Learn German online free - case usage - giving and receiving - possession - the dative complement - der Dativ - dative case

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Learn German online free - case usage - giving and receiving - possession - the dative complement - der Dativ - dative case

What is the significance of the dative

The next case to cover is the indirect object or the dative case, the German Dativ. It doesn't exist in English, so again first I'll give an abstract outline and then an example. The name dative is self-explanatory, derived from Latin and it means "pertaining to something given".

The constituent in the dative generally is a person to whom something is given:
The teacher is giving the paper to the girl.
Die Lehrerin gibt dem Mädchen das Blatt.
The phrase "to the girl" nenotes that the girl receives something from the nominative noun, the teacher. In German the recipient (to the girl) is in the dative case (dem Mädchen).

teacher in America. Is she a teacher of the German language? A teacher in America depiction   ( en , 1059 x 706 ):   Teacher, learning, teaching, language, school, university, lesson, children

Let us list all cases of "das Mädchen".

Case das Mädchen (the girl)
Nominativ das Mädchen
Akkusativ das Mädchen
Dativ dem Mädchen
Genitiv des Mädchens
Nominativ die Mädchen
Akkusativ die Mädchen
Dativ den Mädchen
Genitiv der Mädchen

In English you mostly use the preposition "to" which in German is contained in the dative case. So because it is contained in the case itself, you don't need a preposition in German. In fact it would be wrong. Die Lehrerin gibt zu dem Mädchen das Blatt. In German there are not many verbs to which a dative complement is attached without a preposition, like:

See the difference between "helfen" and "geben". "Helfen" requires only a dative, whereas "geben" requires a dative and an accusative case.

  • Die Lehrerin hilft der Schülerin.
  • Sie gibt der Schülerin das Blatt.

Important to note is also the difference between verb complements that come with a preposition and complements that have no preposition:

  • Sie geht zu der Lehrerin.
  • Sie hilft der Lehrerin.

Usage of the dative and the accusative

Many students ask how they can tell when to use the dative and when the accusative. It is quite easy if you see the significance of prepositions. A "pure" dative complement without a preposition is used by very few verbs, about 20-50 verbs, it might be more, but the point is the accusative (with or without preposition) can be used by a vast number of verbs. So all you have to do is learn these special verbs that require a pure dative complement and you will know how to deal with the rest.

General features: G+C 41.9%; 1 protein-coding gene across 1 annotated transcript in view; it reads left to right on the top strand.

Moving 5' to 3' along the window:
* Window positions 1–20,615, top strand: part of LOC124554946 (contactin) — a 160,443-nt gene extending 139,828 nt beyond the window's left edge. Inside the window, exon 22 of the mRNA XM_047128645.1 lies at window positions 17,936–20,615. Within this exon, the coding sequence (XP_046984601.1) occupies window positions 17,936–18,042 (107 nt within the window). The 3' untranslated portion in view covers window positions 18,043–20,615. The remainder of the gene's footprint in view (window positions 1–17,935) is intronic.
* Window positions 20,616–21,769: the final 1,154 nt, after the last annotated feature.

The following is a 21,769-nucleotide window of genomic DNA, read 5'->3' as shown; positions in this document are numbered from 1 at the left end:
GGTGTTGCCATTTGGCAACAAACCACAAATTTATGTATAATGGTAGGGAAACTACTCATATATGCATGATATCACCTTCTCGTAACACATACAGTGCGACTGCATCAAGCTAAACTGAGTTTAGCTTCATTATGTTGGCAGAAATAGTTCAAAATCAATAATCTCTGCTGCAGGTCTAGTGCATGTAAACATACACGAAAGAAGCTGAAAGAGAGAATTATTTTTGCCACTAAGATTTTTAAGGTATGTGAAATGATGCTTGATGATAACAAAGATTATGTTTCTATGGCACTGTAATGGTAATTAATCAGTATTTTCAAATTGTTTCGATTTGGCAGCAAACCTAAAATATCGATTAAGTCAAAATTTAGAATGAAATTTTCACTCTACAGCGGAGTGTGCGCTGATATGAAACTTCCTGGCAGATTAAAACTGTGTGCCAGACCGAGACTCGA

When a preposition is used you have to keep apart prepositions that come with dative or accusative and prepositions that come with only one case.

The prepositions in, an, auf, über, unter, hinter, vor, zwischen, neben come with akkusative or dative. Take a look here too.

  • in das (=ins) Haus (Akk.) in dem Haus (=im, Dat.)
  • an die Wand (Akk.) an der Wand
  • auf das (aufs) Haus (Akk.) auf dem Haus (Dat.)
  • über die Tür (Akk.) über der Tür (Dat.)
  • unter das Bett (Akk.) unter dem Bett (Dat.)
  • hinter die Tür (Akk.) hinter der Tür (Dat.)
  • vor den Schrank (Akk.) vor dem Schrank (Dat.)
  • zwischen die Tür und das Bett (Akk.)
  • zwischen der Tür und dem Bett (Dat.)
  • neben den Schrank (Akk.) neben dem Schrank (Dat.)

These important prepositions take only one case:

  • von + Dativ
  • bei + Dativ
  • zu + Dativ
  • durch + Akkusativ
  • Er kommt vom (=von dem) Friseur.
  • Er ist beim (=bei dem) Friseur.
  • Er geht zum (=zu dem) Friseur.
  • Er klettert durch das Fenster.

Here too you have a simple rule to understand when to use which case. While using in, an, auf, über, unter, hinter, vor, zwischen, neben you use the accusative case for destinations, and the dative for situations.

  • Ich gehe in die Schule. (Accusative, the school is a destination)
  • Ich bin in der Schule. (Dative, situation)

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